Johansson, F., Halvarsson, P., Mikolajewski, D. J. & Höglund, J. (2017). Genetic differentiation in the boreal dragonfly Leucorrhinia dubia in the Palearctic region. Biological Journal of the Linnean Society, 121(2), 294-304
Open this publication in new window or tab >>Genetic differentiation in the boreal dragonfly Leucorrhinia dubia in the Palearctic region
2017 (English)In: Biological Journal of the Linnean Society, ISSN 0024-4066, E-ISSN 1095-8312, Vol. 121, no 2, p. 294-304Article in journal (Refereed) Published
Abstract [en]

The last glacial period had a strong influence on the population genetic structure of boreal species in southern and central Europe. In addition, recent and current human impact on the boreal environment has led to habitat loss, which also has a large influence on population genetic structure of species. Here we present the spatial genetic structure of the boreal dragonfly Leucorrhinia dubia using ddRAD sequencing. We sampled individuals from nine locations in Europe, three in Asia (Russia and Japan) and one location of L. intermedia in Japan. Results showed three distinct genetic clusters in Europe. One genetic cluster consisted of individuals sampled from the locations in the Swiss Alps, a second consisted of individuals sampled in the United Kingdom, and a third cluster consisted of individuals from the rest of the seven sampled locations in Europe covering a latitudinal gradient from the French Pyrenees to the north of Finland. There was also a week support that the French Pyrenees and Austrian Alps samples differentiated from the cluster of the five samples from central and north Europe. We suggest that these clusters reflect historical recolonization patterns since the last glaciation. The L. dubia individuals sampled from locations in Asia formed one cluster referring to L. dubia orientalis separated from the individuals sampled in European and from the L. intermedia locality sampled. Our result suggests that aquatic insects in the fragmented boreal landscape in south central Europe and United Kingdom need conservation consideration.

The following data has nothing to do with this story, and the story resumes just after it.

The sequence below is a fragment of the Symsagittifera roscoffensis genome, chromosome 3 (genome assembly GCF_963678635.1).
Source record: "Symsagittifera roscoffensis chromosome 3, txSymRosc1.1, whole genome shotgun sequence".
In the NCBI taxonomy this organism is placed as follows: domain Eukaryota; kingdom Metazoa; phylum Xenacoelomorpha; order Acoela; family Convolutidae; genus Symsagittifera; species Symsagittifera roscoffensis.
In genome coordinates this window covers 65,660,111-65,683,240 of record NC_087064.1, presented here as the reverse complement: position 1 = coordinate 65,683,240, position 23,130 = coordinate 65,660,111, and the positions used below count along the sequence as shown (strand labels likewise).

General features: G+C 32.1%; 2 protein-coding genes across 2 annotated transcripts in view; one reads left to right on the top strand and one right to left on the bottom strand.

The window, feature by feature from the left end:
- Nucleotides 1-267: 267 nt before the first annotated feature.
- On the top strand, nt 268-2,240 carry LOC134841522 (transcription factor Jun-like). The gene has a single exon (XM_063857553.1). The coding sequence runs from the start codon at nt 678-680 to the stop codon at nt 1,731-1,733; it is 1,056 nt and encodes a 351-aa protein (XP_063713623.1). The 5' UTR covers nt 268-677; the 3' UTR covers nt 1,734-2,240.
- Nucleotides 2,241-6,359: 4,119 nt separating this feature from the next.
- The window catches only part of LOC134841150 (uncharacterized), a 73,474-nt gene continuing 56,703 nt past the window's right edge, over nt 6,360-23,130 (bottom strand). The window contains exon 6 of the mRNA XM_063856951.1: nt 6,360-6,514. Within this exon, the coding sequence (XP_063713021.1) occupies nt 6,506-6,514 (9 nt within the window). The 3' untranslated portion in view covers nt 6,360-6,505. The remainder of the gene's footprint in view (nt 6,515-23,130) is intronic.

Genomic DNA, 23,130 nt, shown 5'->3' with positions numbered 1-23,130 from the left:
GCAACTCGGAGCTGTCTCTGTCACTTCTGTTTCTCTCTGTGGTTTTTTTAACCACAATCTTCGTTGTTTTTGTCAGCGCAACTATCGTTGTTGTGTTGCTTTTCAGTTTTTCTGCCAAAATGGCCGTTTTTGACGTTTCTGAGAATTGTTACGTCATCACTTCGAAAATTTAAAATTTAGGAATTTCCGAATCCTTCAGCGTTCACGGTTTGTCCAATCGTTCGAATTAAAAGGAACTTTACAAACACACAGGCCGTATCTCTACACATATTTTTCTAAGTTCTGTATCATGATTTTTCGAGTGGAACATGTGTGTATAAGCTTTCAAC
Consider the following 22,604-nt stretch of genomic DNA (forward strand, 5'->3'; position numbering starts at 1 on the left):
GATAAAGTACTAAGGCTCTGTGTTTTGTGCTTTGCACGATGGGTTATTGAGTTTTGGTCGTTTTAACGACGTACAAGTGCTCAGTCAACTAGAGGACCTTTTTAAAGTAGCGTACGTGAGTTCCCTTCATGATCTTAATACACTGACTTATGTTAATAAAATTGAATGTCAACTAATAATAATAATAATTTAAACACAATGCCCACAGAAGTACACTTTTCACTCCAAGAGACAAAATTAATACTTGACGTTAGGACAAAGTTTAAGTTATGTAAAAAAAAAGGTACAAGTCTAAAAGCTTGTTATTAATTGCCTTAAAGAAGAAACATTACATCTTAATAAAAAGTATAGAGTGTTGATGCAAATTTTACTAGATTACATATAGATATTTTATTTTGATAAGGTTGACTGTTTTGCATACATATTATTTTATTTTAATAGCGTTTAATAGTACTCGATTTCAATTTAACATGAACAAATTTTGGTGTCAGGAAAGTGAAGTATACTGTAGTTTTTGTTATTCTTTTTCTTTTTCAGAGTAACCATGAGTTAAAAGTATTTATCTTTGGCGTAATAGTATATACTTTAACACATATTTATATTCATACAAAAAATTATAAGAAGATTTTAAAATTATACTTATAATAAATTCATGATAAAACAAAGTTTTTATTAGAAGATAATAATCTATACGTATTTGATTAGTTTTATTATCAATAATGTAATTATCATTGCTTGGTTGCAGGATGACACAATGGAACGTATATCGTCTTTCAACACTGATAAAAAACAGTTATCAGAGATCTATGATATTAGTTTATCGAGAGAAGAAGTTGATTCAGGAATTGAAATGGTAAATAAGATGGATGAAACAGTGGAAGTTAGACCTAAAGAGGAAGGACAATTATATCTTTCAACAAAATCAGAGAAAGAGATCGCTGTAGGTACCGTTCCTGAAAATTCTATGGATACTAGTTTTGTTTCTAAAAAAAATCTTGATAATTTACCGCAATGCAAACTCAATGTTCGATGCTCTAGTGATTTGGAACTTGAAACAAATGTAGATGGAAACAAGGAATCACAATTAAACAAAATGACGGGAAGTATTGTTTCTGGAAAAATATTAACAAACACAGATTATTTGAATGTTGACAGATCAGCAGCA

Place, publisher, year, edition, pages
OXFORD UNIV PRESS, 2017
Keywords
boreal, ddRAD, genetic differentiation, Leucorrhinia, population structure, postglacial